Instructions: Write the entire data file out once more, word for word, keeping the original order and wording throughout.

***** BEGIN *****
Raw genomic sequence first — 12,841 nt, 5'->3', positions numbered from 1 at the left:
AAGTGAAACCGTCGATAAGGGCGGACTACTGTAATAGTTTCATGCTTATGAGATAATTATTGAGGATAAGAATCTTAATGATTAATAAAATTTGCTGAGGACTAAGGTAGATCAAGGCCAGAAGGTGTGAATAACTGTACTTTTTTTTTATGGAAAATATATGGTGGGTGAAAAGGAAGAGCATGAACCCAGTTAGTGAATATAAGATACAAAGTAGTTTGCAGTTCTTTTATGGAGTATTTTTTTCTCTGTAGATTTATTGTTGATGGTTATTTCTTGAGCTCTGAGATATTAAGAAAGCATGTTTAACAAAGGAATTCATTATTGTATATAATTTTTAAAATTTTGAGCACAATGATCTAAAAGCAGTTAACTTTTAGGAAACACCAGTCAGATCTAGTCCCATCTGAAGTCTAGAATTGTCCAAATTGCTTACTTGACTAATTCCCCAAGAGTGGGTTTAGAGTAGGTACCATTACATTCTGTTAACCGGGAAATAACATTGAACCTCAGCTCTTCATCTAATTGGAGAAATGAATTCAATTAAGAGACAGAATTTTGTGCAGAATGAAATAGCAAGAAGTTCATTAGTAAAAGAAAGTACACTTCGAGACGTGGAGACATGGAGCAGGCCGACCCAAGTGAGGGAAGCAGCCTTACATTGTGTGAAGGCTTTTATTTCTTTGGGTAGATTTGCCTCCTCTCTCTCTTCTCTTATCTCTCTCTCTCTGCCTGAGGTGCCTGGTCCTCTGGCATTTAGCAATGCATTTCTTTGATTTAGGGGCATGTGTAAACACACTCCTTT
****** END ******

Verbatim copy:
Raw genomic sequence first — 12,841 nt, 5'->3', positions numbered from 1 at the left:
AAGTGAAACCGTCGATAAGGGCGGACTACTGTAATAGTTTCATGCTTATGAGATAATTATTGAGGATAAGAATCTTAATGATTAATAAAATTTGCTGAGGACTAAGGTAGATCAAGGCCAGAAGGTGTGAATAACTGTACTTTTTTTTTATGGAAAATATATGGTGGGTGAAAAGGAAGAGCATGAACCCAGTTAGTGAATATAAGATACAAAGTAGTTTGCAGTTCTTTTATGGAGTATTTTTTTCTCTGTAGATTTATTGTTGATGGTTATTTCTTGAGCTCTGAGATATTAAGAAAGCATGTTTAACAAAGGAATTCATTATTGTATATAATTTTTAAAATTTTGAGCACAATGATCTAAAAGCAGTTAACTTTTAGGAAACACCAGTCAGATCTAGTCCCATCTGAAGTCTAGAATTGTCCAAATTGCTTACTTGACTAATTCCCCAAGAGTGGGTTTAGAGTAGGTACCATTACATTCTGTTAACCGGGAAATAACATTGAACCTCAGCTCTTCATCTAATTGGAGAAATGAATTCAATTAAGAGACAGAATTTTGTGCAGAATGAAATAGCAAGAAGTTCATTAGTAAAAGAAAGTACACTTCGAGACGTGGAGACATGGAGCAGGCCGACCCAAGTGAGGGAAGCAGCCTTACATTGTGTGAAGGCTTTTATTTCTTTGGGTAGATTTGCCTCCTCTCTCTCTTCTCTTATCTCTCTCTCTCTGCCTGAGGTGCCTGGTCCTCTGGCATTTAGCAATGCATTTCTTTGATTTAGGGGCATGTGTAAACACACTCCTTT